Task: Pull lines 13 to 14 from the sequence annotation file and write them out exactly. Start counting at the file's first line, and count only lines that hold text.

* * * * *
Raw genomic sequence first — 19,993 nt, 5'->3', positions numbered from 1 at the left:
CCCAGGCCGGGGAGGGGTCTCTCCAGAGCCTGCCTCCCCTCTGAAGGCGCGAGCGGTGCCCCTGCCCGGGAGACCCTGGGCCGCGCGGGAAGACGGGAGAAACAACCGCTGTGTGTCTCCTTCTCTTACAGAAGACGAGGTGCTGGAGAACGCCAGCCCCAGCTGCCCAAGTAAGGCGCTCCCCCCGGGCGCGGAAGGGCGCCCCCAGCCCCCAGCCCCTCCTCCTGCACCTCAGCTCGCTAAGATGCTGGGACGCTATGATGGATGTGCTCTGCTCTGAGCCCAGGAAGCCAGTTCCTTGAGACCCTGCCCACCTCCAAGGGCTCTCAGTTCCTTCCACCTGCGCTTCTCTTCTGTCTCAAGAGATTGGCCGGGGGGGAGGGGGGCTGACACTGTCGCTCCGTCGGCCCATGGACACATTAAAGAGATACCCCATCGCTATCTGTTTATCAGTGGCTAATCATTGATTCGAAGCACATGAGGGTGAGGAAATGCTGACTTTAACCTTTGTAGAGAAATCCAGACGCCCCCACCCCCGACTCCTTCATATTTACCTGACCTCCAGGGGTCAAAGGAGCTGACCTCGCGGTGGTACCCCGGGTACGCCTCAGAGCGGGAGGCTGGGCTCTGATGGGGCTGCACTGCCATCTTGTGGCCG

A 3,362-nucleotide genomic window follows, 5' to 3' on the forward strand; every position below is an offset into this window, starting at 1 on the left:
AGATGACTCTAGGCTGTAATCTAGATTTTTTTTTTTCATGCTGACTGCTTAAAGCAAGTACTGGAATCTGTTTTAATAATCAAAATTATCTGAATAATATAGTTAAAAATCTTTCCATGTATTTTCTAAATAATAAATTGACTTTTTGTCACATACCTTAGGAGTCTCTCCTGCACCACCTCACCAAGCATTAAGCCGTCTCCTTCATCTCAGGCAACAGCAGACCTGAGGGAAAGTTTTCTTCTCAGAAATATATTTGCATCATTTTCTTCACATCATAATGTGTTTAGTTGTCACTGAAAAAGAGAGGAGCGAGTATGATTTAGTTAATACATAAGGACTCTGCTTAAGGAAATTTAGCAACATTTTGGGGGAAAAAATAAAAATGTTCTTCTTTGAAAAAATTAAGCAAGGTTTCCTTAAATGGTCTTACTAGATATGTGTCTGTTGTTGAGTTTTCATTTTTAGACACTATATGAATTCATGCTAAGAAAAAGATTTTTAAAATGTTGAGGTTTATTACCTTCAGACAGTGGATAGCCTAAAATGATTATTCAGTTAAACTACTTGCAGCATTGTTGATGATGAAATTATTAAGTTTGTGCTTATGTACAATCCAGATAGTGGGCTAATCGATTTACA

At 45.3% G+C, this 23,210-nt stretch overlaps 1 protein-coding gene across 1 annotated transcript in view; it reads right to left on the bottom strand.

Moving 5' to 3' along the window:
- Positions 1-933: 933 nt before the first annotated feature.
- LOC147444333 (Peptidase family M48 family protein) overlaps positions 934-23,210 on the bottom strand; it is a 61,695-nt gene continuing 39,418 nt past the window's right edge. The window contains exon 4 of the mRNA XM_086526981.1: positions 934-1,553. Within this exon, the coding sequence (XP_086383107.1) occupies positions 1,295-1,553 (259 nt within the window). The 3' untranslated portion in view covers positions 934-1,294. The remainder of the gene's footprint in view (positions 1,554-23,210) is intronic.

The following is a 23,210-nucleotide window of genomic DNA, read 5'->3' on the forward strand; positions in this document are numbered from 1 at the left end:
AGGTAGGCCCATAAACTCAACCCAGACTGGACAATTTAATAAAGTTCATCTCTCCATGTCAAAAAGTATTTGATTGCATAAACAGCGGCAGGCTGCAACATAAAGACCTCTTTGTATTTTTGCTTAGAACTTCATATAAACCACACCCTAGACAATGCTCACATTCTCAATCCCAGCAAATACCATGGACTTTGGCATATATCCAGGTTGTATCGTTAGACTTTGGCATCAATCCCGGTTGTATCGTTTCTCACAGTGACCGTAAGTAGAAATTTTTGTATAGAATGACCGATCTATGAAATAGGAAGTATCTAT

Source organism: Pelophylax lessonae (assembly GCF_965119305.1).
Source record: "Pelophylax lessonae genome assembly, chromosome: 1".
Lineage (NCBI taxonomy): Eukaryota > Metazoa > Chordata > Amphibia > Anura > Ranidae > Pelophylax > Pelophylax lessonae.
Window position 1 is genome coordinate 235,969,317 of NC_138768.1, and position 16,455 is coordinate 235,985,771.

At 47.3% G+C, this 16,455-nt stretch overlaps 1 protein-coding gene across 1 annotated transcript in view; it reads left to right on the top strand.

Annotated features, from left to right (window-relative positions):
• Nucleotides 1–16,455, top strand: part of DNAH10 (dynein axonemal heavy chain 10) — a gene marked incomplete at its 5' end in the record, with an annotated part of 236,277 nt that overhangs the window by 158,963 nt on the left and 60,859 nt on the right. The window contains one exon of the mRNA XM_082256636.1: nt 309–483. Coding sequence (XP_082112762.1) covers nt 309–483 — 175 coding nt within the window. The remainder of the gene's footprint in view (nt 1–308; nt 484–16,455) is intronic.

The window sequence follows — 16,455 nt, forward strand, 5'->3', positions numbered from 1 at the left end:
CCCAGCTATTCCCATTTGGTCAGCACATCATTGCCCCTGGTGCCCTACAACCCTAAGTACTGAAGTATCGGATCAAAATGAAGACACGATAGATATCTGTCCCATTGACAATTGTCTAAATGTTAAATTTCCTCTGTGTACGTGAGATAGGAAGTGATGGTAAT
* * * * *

Lineage (NCBI taxonomy): Eukaryota > Metazoa > Chordata > Amphibia > Anura > Ranidae > Pelophylax > Pelophylax lessonae.
Window position 1 is genome coordinate 235,969,317 of NC_138768.1, and position 16,455 is coordinate 235,985,771.